Shingles Vaccination Update

Shingles Vaccination Update

By Ronald Wolf, Writer-Editor, Office of the Surgeon General/Medical Command

TRICARE open season
Open season is an annual period when you can enroll in a health insurance plan for the next year. With TRICARE, open season will occur each fall, beginning on the Monday of the second full week in November to the Monday of the second full week in December.

During Open Season, you can:
• Enroll in a new TRICARE Prime or TRICARE Select plan
• Change your enrollment (e.g., switch from individual to family enrollment)
• Enroll in a FEDVIP vision or dental plan (for certain categories of beneficiaries)
If are not enrolled in TRICARE Prime or TRICARE Select, you will not have TRICARE coverage and only be eligible for space
available coverage in a military hospital or clinic.

Thinking about changing plans? Visit the Compare Plans page for a side-by-side plan comparison at https://www.tricare.

In the last issue, we included a reminder for Soldiers for Life to ask about vaccines for shingles. The vaccine is recommended for everyone over 60 by the Centers for Disease Control and Prevention (CDC), but approved by the Food
and Drug Administration for those over 50.

A newer vaccine, Shingrix, is now available and is considered to be more effective and longer lasting. The CDC recommends Shingrix for shingles and related complications. Usually, two doses of Shingrix are needed with injections 2 to 6 months apart for adults aged 50 years or older.
You should consider being vaccinated with Shingrix even if you have already been vaccinated with the current vaccine Zostavax. Studies have shown that the effectiveness of Zostavax wanes over time. If you have previously had a Zostavax vaccine injection, discuss with your physician whether you should and how soon you can receive a Shingrix vaccination. You should wait at least 8 weeks after a patient received Zostavax to administer Shingrix.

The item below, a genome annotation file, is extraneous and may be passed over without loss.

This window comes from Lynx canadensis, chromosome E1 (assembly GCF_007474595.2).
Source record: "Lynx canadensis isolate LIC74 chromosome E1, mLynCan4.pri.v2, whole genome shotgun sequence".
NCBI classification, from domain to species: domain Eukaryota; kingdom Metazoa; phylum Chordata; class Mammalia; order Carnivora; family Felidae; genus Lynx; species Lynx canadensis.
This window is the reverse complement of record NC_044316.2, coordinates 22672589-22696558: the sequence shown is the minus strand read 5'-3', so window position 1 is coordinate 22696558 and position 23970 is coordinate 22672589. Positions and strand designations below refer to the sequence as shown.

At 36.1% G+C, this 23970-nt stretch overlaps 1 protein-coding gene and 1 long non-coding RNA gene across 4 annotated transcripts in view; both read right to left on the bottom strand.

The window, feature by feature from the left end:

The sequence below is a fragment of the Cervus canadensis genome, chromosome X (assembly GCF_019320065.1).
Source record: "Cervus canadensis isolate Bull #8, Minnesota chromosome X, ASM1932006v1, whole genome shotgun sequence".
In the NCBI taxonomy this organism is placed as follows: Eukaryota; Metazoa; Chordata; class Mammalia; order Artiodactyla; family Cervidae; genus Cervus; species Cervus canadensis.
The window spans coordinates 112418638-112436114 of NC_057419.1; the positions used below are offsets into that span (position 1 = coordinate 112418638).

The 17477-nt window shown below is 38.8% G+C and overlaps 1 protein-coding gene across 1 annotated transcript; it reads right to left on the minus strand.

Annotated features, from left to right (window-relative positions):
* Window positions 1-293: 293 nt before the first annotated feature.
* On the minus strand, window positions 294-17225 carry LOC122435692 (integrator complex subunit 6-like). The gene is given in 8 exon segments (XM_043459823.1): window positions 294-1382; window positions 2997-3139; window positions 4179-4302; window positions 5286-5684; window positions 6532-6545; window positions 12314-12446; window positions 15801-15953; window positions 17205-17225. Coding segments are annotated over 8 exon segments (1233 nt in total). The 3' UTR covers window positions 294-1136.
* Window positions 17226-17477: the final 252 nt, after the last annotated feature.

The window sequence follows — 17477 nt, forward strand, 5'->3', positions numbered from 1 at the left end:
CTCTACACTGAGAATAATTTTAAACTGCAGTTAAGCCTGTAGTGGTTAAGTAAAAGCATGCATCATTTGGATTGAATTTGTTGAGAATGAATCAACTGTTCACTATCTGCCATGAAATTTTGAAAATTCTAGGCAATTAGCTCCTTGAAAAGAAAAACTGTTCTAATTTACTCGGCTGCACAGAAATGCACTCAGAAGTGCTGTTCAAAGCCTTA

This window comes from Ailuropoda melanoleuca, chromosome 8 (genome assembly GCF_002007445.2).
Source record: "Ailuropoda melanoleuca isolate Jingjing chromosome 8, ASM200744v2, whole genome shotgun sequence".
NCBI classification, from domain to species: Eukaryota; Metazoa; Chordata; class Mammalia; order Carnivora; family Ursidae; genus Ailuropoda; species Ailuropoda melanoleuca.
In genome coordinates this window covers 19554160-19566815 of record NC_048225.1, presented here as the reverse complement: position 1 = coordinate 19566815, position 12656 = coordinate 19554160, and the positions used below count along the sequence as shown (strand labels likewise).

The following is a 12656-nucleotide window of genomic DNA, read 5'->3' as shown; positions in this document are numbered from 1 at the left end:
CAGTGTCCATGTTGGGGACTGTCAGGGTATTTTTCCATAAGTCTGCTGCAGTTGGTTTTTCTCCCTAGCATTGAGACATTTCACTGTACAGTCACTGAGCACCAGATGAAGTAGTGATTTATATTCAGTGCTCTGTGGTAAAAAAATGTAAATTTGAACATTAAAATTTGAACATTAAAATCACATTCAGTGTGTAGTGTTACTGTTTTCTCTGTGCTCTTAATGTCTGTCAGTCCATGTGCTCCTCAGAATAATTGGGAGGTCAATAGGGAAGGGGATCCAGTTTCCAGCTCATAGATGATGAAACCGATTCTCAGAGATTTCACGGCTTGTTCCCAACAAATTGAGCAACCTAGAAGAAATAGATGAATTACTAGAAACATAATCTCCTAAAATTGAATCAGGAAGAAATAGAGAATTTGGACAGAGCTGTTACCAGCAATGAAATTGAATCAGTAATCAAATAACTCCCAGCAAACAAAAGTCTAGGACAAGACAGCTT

One thing: check at your health care facility about availability of Shingrix.
Demand is high, and some temporary shortages have been reported.
To recap, shingles is a painful rash that usually develops on one side of
the body, often the face or torso. It is caused by the same virus that causes
chickenpox. After a person recovers from chickenpox, the virus becomes
dormant in the body and can stay dormant for decades.

During a shingles outbreak, a rash consisting of blisters forms; it usually fades away in 2 to 4 weeks. The problem with shingles is the nerve pain that may last for months after the rash goes away. The pain can be deep and intense, and most over-the-counter pain killers have little effect. Over time the nerve pain will diminish, but that process can be slow and especially frustrating.

Most people who develop shingles have only one outbreak during their lifetime, but you can have shingles more than once.
Vaccinations are an important tool in maintaining health and readiness for all ages. The vaccine for shingles is important vaccine. Even if you’ve already been vaccinated, ask your physician what he or she recommends.


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